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ASCO 2014: Competition Heats Up

Gains in cancer research are maddeningly hard to understand, and many new drug regimens are extremely toxic. That's what analysts from BMO Capital seized upon, when they issued a negative report on biopharma Bristol-Myers Squibb  (NYSE: BMY  ) . The report was one factor that sent the stock plunging 6% last Thursday morning.

Good, but not good enough?
BMO analysts downgraded the stock amid concerns about the high toxicity for Bristol's drug combo nivolumab+Yervoy. They also cited lowered expectations for the combo's efficacy against lung and kidney cancers, based on their interpretation of studies released at the world's largest meeting of cancer doctors, the American College of Clinical Oncology meeting in Chicago.

According to ISI's Mark Schoenebaum, Bristol's nivo+Yervoy combo in previously treated kidney cancer showed data that was "quite good, but perhaps not as mind blowing as the combo drugs were in melanoma at last year's ASCO." Schoenebaum was more supportive of nivolumab in first-line lung cancer, with one-year overall survival rates "stellar" at between 59% and 87%.

Competition heating up
While Bristol has outlined how nivo+Yervoy could be a potential megablockbuster that could earn billions of dollars a year, it has some competition to consider. While Bristol is the biggest spender on cancer immune therapies ($649 million in trial spending, with $483 million consumed by trials in Phase 3), Merck  (NYSE: MRK  )  has a competing drug -- pembrolizumab -- in the clinic, and Roche Holding  (NASDAQOTH: RHHBY  )  has its own PD-L1 drug in the race. All three drugs unleash a T-cell attack on cancer cells. In essence, they deactivate a cloaking mechanism that mutes the immune system's response.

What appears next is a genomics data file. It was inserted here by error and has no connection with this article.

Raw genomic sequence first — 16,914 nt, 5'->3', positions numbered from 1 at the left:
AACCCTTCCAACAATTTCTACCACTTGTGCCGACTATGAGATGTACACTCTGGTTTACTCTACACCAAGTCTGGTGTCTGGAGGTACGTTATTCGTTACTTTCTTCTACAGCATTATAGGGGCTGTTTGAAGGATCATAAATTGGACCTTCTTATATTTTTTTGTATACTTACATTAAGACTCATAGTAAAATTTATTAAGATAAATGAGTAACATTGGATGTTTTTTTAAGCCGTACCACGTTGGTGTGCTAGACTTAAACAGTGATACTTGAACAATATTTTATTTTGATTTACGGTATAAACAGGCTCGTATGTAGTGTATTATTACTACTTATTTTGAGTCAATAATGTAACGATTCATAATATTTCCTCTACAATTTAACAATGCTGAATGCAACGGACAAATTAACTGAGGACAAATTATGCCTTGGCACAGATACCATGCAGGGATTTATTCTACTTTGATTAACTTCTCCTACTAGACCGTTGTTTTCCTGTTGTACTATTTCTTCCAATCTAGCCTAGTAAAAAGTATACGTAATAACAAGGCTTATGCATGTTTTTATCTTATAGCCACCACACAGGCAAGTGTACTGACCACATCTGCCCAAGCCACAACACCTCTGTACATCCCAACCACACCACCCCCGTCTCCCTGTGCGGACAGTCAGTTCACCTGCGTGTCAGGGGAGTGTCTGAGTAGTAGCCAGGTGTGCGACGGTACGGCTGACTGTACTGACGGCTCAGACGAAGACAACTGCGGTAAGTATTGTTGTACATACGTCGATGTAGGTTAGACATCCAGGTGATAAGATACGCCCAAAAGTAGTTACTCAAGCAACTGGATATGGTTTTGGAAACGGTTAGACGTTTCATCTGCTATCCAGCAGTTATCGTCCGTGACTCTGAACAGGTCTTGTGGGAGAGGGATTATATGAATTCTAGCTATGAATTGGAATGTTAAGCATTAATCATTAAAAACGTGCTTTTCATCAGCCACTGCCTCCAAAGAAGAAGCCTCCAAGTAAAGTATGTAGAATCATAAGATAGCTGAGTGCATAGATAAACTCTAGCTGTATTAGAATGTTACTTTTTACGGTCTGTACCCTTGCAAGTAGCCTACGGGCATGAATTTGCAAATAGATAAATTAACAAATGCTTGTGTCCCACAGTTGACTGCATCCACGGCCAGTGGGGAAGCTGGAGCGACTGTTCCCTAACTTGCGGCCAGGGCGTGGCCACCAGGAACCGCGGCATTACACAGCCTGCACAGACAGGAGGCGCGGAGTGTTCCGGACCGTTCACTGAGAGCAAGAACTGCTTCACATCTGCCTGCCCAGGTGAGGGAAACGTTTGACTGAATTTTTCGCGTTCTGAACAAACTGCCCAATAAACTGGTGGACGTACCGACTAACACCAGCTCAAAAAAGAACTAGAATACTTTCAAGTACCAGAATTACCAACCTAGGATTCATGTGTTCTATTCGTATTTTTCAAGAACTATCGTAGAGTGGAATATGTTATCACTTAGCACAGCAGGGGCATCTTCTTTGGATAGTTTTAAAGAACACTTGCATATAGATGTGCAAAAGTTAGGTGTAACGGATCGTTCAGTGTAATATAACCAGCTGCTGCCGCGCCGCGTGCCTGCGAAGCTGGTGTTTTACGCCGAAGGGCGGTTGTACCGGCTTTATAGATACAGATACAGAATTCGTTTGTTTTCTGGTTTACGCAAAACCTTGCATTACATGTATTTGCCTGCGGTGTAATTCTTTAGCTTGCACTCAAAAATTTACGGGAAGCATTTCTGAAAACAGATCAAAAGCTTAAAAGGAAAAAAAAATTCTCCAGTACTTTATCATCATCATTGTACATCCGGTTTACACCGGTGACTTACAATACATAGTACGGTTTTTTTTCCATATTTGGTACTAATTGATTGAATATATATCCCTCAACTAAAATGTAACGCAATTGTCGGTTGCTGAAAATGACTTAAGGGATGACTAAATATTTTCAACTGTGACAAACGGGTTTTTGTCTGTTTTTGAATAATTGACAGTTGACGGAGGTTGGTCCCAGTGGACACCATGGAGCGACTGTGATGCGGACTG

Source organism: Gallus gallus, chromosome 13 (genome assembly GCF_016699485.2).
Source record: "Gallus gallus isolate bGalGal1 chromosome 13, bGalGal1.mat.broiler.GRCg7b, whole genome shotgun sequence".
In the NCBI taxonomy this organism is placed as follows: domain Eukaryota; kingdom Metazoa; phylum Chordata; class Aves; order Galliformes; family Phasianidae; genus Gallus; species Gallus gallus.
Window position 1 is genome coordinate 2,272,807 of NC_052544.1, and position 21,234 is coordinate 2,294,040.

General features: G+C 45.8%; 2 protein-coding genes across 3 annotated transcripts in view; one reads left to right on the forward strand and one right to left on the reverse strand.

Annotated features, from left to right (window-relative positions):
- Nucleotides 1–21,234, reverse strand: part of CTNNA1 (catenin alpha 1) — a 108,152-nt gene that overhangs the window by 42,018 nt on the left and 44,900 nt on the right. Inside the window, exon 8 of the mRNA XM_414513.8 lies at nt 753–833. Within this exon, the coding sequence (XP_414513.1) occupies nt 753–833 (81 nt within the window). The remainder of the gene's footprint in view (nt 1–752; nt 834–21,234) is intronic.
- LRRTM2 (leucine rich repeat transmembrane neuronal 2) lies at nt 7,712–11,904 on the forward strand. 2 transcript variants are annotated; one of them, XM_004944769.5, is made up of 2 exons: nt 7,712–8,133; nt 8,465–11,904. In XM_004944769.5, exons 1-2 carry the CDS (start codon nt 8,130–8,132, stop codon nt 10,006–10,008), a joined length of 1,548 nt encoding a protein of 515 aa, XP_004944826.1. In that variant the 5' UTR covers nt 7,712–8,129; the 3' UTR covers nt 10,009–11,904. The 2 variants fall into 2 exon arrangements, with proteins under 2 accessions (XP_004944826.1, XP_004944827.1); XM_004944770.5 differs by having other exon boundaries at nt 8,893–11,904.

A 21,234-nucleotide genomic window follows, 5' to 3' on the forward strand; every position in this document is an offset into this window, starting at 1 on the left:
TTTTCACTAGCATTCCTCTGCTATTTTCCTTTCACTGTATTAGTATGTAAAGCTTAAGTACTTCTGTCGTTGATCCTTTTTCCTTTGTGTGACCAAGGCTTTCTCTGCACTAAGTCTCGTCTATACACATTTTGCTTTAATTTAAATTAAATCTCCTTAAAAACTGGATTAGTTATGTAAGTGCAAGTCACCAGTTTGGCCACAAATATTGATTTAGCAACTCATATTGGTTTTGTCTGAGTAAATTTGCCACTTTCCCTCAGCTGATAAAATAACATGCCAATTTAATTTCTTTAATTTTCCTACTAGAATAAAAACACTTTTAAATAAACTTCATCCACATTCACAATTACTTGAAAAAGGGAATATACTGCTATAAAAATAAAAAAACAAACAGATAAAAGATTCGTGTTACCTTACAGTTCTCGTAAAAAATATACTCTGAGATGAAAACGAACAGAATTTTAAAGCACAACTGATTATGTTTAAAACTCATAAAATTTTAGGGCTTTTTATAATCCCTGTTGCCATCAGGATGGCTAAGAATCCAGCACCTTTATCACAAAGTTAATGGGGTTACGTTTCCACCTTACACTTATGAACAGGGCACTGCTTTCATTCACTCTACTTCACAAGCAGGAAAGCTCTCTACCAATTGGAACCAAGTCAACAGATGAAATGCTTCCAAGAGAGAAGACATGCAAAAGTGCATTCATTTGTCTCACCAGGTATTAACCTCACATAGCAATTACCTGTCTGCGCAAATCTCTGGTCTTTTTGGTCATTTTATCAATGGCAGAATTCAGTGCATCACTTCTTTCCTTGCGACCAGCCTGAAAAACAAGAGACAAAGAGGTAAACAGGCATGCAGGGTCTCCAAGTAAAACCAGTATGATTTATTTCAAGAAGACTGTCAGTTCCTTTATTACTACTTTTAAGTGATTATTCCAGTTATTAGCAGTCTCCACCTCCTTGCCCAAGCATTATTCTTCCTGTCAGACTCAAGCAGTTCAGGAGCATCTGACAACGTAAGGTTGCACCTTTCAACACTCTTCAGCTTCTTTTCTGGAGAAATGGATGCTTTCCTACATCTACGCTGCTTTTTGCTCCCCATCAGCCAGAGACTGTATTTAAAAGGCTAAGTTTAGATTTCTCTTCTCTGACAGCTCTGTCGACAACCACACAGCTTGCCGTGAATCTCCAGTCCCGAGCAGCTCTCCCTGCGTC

Roche is the smallest spender on high-stakes patient trials of the three companies, at $189 million per year, while Merck spends $327 million per year. But Roche believes it may have a safer approach, and early data shows that investigators could use the maximum dose safely, making it a strong candidate.

Another drug from Merck, pembrolizumab, showed median progression-free survival of 5.5 months, with an overall response rate of 40% in some patient groups. So many patients in the trial are still alive that researchers can't yet put a number on how much of a boost they're getting in overall survival from the drug, according to Dr. Antoni Ribas, an oncologist at the University of California.

Merck also released early findings on a Phase 1b study evaluating the drug in patients with advanced head and neck cancer, which is very difficult to treat and, and the news was good enough to support "further study", according to Dr. Tanguy Seiwert, associate director of the Head and Neck Cancer Program at the University of Chicago.

Final thoughts
Cancer research is an investment opportunity, but it's important to remember that there are real people being affected -- people like Kim Sherman--a 48-year-old mother of three with few prospects of survival who joined a clinical trial of Bristol's nivo+Yervoy. According to a report, in Sherman's trial, 79% of the initial group of 53 patients are still alive after two years. In Sherman's case, within three weeks she was seeing pain reductions, and three months later her tumor disappeared, restoring her to her family.

With Merck, Bristol, AstraZeneca, and Roche all racing to test immune therapy drugs on as broad an array of tumors as possible, the long term picture for cancer patients looks more and more promising. That may be a distinction lost on those whose interest in cancer research is strictly in its investing potential, but it shouldn't be missed. Citigroup analysts predict that immune therapies could lead to a market of $35 billion a year. But cancer is still the second most common cause of death in the United States, accounting for nearly 1 out of every 4 deaths. The real excitement for most of us is that we may have finally made an important step toward a cure.

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 Editor's Note: A previous version of this article referred to pembrolizumab by its former name, lambrolizumab. The Fool regrets the error.

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Cheryl Swanson

Cheryl has six books published, and currently resides in Kauai with her husband, her daughter and two dozen surfboards. With a 20-year background as a former medical technology and management consultant, as well as a cancer survivor, Cheryl has a unique perspective on health care. Follow her on Twitter at @uthorcdswanson

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